Changing Habits

Learn To Say No – Why Is It So Hard? And What Can You Do About It!

Learn To Say No
wrote this on September 11, 2013
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Your time is like a delicious cake and everyone wants piece.

Usually, cakes are meant to be shared evenly.  However, unlike the cakes you and I learned to appreciate and share with others, your time was not meant to be shared evenly and blindly.

My time is extremely valuable to me; I’m extremely territorial about it.  I am not afraid to voice my opinion when someone doesn’t treat it with the respect I think it deserves.  Why? Because I used to give my time to everyone without any regards as to how it affected me.

And as a result, I missed a lot.

Personal goals, long term projects and even daily tasks; everything was pushed aside when others came knocking to grab a bite of my delicious cake.

Here is my personal take on why saying “No” is so hard and how you can overcome:

1# FOMO (fear of missing out)

If someone else does something, it must be worth doing right?

The FOMO trap ensnares you with curiosity.  Your curiosity gets a hold of you.  Keep in mind, the truth is that activities that are worth doing should not be sold with the old adage “you’re going to miss out”.  In order to overcome, stay on target and don’t constantly question your choices.  If the activity is really important, you’ll be able to schedule it at its proper time.

2# Fear of rejection and social isolation

If I say no, will they hate me for it?

At its core, saying no is a gateway to social conflict.  We fear social conflict because in our primordial past being conflicted with our social circles meant losing its support which might lead to our own demise.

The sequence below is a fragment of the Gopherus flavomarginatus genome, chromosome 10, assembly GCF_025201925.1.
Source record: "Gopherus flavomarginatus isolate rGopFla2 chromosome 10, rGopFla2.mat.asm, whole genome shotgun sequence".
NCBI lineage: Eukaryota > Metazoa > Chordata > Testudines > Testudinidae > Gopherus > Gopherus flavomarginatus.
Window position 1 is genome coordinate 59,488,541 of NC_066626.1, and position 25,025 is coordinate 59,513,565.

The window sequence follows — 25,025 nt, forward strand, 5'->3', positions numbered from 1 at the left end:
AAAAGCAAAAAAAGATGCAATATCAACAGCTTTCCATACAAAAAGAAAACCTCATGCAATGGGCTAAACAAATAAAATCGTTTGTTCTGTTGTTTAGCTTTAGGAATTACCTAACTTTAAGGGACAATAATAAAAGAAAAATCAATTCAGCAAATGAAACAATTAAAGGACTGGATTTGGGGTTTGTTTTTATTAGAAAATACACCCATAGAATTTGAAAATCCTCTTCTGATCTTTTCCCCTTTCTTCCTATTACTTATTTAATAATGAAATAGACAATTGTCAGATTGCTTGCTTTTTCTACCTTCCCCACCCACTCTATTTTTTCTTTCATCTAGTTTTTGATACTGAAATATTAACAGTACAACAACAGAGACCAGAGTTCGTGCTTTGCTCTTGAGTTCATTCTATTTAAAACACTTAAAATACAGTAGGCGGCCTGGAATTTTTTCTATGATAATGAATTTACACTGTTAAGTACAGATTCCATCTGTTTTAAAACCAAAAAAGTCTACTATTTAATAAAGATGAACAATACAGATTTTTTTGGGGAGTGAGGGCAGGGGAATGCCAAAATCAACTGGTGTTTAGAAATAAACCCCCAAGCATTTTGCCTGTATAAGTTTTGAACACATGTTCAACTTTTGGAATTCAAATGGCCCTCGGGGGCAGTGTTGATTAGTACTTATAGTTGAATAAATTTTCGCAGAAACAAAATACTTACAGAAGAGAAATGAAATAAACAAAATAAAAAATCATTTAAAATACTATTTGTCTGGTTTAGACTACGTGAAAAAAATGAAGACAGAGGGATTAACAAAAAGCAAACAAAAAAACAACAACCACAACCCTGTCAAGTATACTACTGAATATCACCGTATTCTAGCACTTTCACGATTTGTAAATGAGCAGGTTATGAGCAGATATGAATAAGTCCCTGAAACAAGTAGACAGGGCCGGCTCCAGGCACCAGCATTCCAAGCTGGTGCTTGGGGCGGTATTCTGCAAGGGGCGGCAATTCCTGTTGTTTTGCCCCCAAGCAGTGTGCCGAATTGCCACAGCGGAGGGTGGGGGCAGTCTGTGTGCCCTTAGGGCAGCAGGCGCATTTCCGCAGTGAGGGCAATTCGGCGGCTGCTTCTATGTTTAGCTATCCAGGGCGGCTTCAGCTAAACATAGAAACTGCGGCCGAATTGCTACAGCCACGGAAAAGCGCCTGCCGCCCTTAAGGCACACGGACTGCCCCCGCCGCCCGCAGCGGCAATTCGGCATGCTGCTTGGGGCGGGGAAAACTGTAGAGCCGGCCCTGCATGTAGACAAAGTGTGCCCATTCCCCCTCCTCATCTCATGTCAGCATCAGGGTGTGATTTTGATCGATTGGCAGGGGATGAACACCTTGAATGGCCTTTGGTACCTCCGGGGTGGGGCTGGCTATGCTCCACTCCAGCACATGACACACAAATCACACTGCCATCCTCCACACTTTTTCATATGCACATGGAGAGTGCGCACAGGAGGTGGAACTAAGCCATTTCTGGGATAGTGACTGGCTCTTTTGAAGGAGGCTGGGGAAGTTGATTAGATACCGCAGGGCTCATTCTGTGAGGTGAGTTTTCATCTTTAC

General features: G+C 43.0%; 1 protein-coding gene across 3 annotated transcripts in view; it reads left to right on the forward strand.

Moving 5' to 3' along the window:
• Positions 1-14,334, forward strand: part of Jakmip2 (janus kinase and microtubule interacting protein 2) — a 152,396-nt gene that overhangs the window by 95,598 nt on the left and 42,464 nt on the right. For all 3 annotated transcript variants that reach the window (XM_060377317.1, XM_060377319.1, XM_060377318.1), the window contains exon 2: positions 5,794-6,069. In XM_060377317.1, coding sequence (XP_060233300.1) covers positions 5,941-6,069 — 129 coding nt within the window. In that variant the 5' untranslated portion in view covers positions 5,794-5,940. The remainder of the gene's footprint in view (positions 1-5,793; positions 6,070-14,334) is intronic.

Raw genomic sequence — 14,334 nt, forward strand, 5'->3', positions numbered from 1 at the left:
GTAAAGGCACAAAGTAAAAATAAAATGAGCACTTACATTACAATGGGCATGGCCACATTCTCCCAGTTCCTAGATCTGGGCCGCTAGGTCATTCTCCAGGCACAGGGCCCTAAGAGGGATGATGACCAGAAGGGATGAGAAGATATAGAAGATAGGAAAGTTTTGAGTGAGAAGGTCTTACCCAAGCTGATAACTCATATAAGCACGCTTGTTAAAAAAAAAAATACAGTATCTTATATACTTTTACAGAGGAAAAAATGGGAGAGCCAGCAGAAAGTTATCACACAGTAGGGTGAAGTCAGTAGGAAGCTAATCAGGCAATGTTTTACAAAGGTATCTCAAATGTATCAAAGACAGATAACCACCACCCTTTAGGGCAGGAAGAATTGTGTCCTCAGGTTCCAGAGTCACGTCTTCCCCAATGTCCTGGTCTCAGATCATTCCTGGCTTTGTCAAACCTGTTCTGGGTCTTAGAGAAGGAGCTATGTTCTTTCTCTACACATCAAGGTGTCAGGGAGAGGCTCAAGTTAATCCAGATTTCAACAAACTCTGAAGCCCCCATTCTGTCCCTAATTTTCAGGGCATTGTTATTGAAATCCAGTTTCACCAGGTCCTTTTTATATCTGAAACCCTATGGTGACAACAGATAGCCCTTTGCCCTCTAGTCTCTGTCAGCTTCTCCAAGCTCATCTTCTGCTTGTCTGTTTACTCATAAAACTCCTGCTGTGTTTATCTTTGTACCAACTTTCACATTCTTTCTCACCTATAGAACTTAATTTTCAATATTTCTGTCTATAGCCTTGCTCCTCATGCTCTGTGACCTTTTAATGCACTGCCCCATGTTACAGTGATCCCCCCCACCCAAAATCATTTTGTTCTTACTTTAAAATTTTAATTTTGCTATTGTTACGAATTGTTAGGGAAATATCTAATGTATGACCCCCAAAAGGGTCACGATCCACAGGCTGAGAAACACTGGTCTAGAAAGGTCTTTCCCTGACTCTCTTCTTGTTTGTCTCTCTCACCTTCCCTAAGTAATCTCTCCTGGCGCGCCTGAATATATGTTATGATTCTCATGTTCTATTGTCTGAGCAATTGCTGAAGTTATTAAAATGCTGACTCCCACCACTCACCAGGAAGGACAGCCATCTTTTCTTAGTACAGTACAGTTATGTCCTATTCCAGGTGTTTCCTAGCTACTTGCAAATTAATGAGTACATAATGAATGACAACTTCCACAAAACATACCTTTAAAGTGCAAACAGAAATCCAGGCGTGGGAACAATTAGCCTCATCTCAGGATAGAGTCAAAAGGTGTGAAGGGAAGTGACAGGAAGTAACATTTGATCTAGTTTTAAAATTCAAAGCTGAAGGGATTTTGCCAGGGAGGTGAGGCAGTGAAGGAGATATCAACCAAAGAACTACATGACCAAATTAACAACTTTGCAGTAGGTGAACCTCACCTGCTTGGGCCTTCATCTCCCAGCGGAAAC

Don’t’ be irrational ;-).  People nowadays have better things to do than to focus on isolating you socially.  Saying “No” is socially acceptable.  Try to overcome the challenge by looking at your time in the context of your goals and objectives as opposed to emotionally. There’s should be nothing emotional about your time.  Your time is the space you operate to get things done, the sooner you come to term with it, the better.

3# Learn to say no by avoiding Guilt!

…But it’ll only take a minute of you time…

When someone comes to you, they come because they need something from you.  Often, the best way to soften someone into helping is with guilt.  Guilt is a form of emotional blackmail, right?  The blackmailer is focusing on their needs, not yours!  Overcome by confronting the offender.

4# No concept of time

How will I do it? Easy…

You may often underestimate the request, undertake it, and then get bogged down in a quagmire… Sound familiar?  Once you undertake it, it will be nearly impossible to concede defeat.  The only way to overcome this mistake is to quantify what needs to get done with a solid plan before committing.  There is nothing wrong with saying “I need to think about it before committing”.  That’s actually the rational response.

Learn to say no with IQTELL

5# Inability to let go

…Just one more and I’m done…

I alluded to this earlier.  Getting stuck in the quagmire… It’s really your fear of losing control; you can’t admit that you are stuck.  This may be the toughest to overcome.  You’ll have to take a leap of faith in spite of yourself and delegate, defer and even throw in the towel.

6# Helping others feels good

Of course I’ll help you, my pleasure!

When we help others, we feel good about ourselves.  We feel good because we’re helping but also because we are really avoiding what we really should be doing at the moment.  I am not banning your altruistic nature.  However, I’m suggesting you stay honest with yourself as to why and when you should be altruistic.

To conclude, nowadays I appreciate that every moment counts for me.  When every moment counts, managing time means making unpopular decisions.  For me, these are critical decisions because those are exactly the decisions that help me achieve my personal objectives (not someone else’s.)

These are the decisions that will help you get things done!

I learned how to do more by saying “No” first.  Only after I had complete control over my time, I could decide how I’m going to share it going forward.

Until next time.

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